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With college costs skyrocketing and post-college job prospects diminishing, many people have asked the question of whether the expense of four years studying subjects like Shakespeare and calculus are worth the investment.
At the age of 19, Aubrey Janik of Plano, Texas, had no second thoughts about what she wanted to do. As she made her plans to drop out of college and put her life savings into starting her own business, her only fear was what her father would say.
“College isn’t the right thing for everybody,” her father, Hank Janik, told her. He says he wasn’t at all surprised when Aubrey told him her plans. “I knew from a very early age that Aubrey was very bright but terrible at book learning.”
From that day, just over two years ago when she told him she wanted to drop out of college and put her time and money into starting a business, Hank has been by her side cheering and advising in the background.
Hank says he’s had no second thoughts that his daughter is doing exactly what she should be doing: “Aubrey has dreamed of running a business from a very young age. She has the persistence to fill out over 25 bank loan applications all by herself, and has the self-confidence to hire a real estate lawyer and successfully negotiate a commercial lease.”
Aubrey says her father advised her that buying a franchise rather than starting from scratch would be less risky and would come with the support of the franchise organization. She agreed but quickly discovered big brand names like McDonald's, Dunkin' Donuts, and 7-Eleven require financial resources of nearly a million dollars. Aubrey’s first task was to find one that she could afford, and one that would be a simple enough operation that she could master it without much experience.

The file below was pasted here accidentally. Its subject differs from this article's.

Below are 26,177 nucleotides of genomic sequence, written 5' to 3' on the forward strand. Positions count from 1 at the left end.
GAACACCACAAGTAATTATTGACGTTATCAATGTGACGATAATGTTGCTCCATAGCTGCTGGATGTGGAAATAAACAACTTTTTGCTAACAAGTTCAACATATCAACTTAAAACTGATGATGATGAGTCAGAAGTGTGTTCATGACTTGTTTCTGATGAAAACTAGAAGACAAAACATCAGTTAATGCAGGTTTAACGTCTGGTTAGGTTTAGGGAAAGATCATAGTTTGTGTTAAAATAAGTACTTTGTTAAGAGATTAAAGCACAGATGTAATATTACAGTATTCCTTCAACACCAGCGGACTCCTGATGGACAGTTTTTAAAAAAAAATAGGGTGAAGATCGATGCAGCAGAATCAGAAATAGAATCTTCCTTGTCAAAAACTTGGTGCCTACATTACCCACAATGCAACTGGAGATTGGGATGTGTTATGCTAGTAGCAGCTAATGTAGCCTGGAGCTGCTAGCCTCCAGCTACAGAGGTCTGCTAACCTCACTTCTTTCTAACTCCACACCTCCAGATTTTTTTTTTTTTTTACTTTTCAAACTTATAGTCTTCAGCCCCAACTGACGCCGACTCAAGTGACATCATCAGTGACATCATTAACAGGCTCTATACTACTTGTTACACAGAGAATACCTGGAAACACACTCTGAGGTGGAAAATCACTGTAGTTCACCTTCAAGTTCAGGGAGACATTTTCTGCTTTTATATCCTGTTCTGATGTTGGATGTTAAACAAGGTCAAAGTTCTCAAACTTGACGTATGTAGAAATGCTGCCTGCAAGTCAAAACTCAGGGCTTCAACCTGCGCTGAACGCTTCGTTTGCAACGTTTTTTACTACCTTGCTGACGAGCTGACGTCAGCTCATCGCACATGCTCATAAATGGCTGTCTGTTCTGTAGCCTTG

Aubrey used money she’d saved from her high school jobs, some of which she’d invested in the stock market, along with her college savings. She signed on for Wisconsin-based sandwich concept, “Erbert & Gerbert.” The small size of this franchisor, Aubrey says, allows them to give her a lot of attention and support. “I talk to the president of the company and head of marketing on a regular basis, which would never be possible if I’d gone with a large-name concept,” she told MSNBC.
These days, while her friends are still writing lab reports and cramming for exams, she’s doing payroll, tracking her profit and loss, managing her employees' schedules, and double checking deliveries.
She says you don’t need to be a tech genius to drop out of college and go into business. “There are plenty of normal successful people who shouldn’t waste their time in college when they already know what they need to do to get to the next point in their lives.”